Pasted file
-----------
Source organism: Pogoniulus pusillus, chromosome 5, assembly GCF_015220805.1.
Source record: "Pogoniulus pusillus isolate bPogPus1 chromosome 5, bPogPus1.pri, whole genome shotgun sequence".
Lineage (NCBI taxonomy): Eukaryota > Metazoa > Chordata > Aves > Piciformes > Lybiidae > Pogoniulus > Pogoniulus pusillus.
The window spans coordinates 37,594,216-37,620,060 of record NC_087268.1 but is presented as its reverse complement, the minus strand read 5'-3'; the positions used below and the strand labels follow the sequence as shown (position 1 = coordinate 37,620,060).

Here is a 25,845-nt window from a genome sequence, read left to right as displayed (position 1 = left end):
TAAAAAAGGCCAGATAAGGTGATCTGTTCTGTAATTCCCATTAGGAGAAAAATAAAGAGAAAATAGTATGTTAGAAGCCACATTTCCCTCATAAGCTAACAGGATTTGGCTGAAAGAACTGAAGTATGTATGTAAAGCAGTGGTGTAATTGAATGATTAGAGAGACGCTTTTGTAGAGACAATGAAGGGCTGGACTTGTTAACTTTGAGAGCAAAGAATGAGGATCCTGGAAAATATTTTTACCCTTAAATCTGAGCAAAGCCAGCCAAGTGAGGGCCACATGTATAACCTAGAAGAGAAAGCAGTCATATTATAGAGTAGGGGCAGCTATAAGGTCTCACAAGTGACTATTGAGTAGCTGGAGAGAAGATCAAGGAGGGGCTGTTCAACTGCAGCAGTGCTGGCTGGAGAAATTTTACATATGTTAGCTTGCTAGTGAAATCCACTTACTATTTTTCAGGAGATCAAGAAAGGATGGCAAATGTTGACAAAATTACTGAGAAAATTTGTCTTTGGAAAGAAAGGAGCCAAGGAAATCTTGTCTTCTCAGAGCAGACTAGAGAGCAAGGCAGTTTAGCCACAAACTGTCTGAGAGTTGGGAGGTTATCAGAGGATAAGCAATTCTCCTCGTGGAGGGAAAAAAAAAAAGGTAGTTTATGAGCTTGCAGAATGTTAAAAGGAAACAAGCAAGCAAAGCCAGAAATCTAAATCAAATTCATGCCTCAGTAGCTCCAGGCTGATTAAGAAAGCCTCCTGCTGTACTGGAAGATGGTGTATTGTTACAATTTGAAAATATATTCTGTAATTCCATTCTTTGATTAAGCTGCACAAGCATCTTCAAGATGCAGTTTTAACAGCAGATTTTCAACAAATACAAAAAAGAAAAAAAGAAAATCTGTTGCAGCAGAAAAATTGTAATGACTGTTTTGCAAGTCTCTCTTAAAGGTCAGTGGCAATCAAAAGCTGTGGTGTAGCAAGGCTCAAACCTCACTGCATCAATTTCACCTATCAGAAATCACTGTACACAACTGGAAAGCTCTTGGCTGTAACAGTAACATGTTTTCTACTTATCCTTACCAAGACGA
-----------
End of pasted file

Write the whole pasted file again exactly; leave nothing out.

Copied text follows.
Source organism: Pogoniulus pusillus, chromosome 5, assembly GCF_015220805.1.
Source record: "Pogoniulus pusillus isolate bPogPus1 chromosome 5, bPogPus1.pri, whole genome shotgun sequence".
Lineage (NCBI taxonomy): Eukaryota > Metazoa > Chordata > Aves > Piciformes > Lybiidae > Pogoniulus > Pogoniulus pusillus.
The window spans coordinates 37,594,216-37,620,060 of record NC_087268.1 but is presented as its reverse complement, the minus strand read 5'-3'; the positions used below and the strand labels follow the sequence as shown (position 1 = coordinate 37,620,060).

Here is a 25,845-nt window from a genome sequence, read left to right as displayed (position 1 = left end):
TAAAAAAGGCCAGATAAGGTGATCTGTTCTGTAATTCCCATTAGGAGAAAAATAAAGAGAAAATAGTATGTTAGAAGCCACATTTCCCTCATAAGCTAACAGGATTTGGCTGAAAGAACTGAAGTATGTATGTAAAGCAGTGGTGTAATTGAATGATTAGAGAGACGCTTTTGTAGAGACAATGAAGGGCTGGACTTGTTAACTTTGAGAGCAAAGAATGAGGATCCTGGAAAATATTTTTACCCTTAAATCTGAGCAAAGCCAGCCAAGTGAGGGCCACATGTATAACCTAGAAGAGAAAGCAGTCATATTATAGAGTAGGGGCAGCTATAAGGTCTCACAAGTGACTATTGAGTAGCTGGAGAGAAGATCAAGGAGGGGCTGTTCAACTGCAGCAGTGCTGGCTGGAGAAATTTTACATATGTTAGCTTGCTAGTGAAATCCACTTACTATTTTTCAGGAGATCAAGAAAGGATGGCAAATGTTGACAAAATTACTGAGAAAATTTGTCTTTGGAAAGAAAGGAGCCAAGGAAATCTTGTCTTCTCAGAGCAGACTAGAGAGCAAGGCAGTTTAGCCACAAACTGTCTGAGAGTTGGGAGGTTATCAGAGGATAAGCAATTCTCCTCGTGGAGGGAAAAAAAAAAAGGTAGTTTATGAGCTTGCAGAATGTTAAAAGGAAACAAGCAAGCAAAGCCAGAAATCTAAATCAAATTCATGCCTCAGTAGCTCCAGGCTGATTAAGAAAGCCTCCTGCTGTACTGGAAGATGGTGTATTGTTACAATTTGAAAATATATTCTGTAATTCCATTCTTTGATTAAGCTGCACAAGCATCTTCAAGATGCAGTTTTAACAGCAGATTTTCAACAAATACAAAAAAGAAAAAAAGAAAATCTGTTGCAGCAGAAAAATTGTAATGACTGTTTTGCAAGTCTCTCTTAAAGGTCAGTGGCAATCAAAAGCTGTGGTGTAGCAAGGCTCAAACCTCACTGCATCAATTTCACCTATCAGAAATCACTGTACACAACTGGAAAGCTCTTGGCTGTAACAGTAACATGTTTTCTACTTATCCTTACCAAGACGA